HEAVY SEAS off the Columbia Coast....and some very muddy water for a bit of a surprise!

Sea Mist > Sold to New Owners July 2016
John and Cheryl Ellsworth
Wed 27 Jan 2010 18:32

11 04.306 N  075 00.591 W

 Well, never say anything is “easy” when it comes to sailing; within an hour or so of yesterday’s blog entry, wind backed/shifted to tracking dead behind us and we had to put out the pole for “wing on wing”  or “gull winged” as the Brits say.  And then before midnight, the winds and seas were getting too heavy to maintain that configuration as the swells were making the steering very demanding for “Auto”. So it was back to broad reaching and accepting that we were going to gradually move off our intended course and track closer and closer to Columbia’s coast. A VERY HEAVY seas night but all went well with Sea Mist even if it was a tough time to get sleep.


And then at noon today, we got a bit of a shock as we were approaching close by the Columbia Coast at Punto Faro; one of those cases wherein you have to believe your charts not your eyes. Ahead of us a very short distance was what looked at first like very low lying land offshore from the buildings and higher topography about 2 miles distant. We were just coming to the spot where we needed to gybe the boom and sails to go on the opposite tack as land was in front of us but what we saw was SCARY for a moment or two. The heavy weather conditions had churned up the seas to a brown soup that initially looked like low lying land to the eyes. We quickly got the sails in and stowed and turned on the motor for the first time since Sunday and did an about turn to stay in clear water until we checked everything by way of charts and by way of depth readings, etc to ensure all was safe. After a few minutes of reassuring ourselves, we again turned back on our intended course change and got ourselves away from land and these miles of BROWN SOUP that had a remarkably clearly defined boundary like a straight line with the clear Caribbean turquoise waters that we had been in “forever”.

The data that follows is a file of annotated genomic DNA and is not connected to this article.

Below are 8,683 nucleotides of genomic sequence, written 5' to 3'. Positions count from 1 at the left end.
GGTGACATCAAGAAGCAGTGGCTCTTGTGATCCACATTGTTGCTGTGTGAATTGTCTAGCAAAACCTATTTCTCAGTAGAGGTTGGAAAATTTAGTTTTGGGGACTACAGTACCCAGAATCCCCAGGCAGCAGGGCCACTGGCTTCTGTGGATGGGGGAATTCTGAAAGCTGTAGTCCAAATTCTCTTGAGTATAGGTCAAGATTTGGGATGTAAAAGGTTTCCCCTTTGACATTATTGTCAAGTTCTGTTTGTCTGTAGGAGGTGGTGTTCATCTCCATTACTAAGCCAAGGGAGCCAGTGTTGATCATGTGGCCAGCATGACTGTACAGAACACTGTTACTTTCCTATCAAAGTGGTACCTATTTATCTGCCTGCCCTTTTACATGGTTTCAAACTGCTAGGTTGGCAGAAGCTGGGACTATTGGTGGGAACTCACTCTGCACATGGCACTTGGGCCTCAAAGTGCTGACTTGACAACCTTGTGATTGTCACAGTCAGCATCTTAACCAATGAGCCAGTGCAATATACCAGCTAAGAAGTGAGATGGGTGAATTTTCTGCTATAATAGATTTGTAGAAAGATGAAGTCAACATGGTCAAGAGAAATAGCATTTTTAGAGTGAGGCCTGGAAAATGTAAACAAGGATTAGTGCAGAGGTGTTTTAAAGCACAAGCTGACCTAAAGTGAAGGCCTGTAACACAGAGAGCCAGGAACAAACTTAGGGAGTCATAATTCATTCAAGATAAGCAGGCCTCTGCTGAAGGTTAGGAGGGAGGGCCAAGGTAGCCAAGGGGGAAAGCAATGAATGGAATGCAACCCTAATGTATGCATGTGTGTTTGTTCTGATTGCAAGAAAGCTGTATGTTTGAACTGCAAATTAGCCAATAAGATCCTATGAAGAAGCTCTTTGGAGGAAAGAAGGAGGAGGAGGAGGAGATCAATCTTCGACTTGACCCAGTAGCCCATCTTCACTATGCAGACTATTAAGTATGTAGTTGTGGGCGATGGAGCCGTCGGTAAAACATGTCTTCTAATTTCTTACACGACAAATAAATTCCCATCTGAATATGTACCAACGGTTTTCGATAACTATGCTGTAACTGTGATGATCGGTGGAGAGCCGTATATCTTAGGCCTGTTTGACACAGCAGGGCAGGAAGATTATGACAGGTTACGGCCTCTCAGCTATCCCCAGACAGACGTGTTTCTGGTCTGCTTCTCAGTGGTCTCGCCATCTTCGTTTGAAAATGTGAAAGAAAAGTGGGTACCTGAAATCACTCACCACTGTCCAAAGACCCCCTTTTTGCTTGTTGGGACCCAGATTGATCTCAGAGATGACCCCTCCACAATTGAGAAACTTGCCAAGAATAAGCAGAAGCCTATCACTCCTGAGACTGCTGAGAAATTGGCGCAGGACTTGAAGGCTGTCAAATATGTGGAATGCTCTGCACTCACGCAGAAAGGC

We have decided to forego the turn into Cartagena and are now extending our current track to continue directly to Puerto Escoses, the landfall destination in the San Blas Islands. Expect to arrive there mid-afternoon tomorrow, Thursday, Jan 28th. We will pass by the entrance to Cartagena in the dark hours of the evening tonight and we had committed to ourselves that we would NOT enter there at dark and expose ourselves to possible dangers of boarding, theft, etc of which recent cases have been reported.


DTG to Puerto Escoses 203 nm.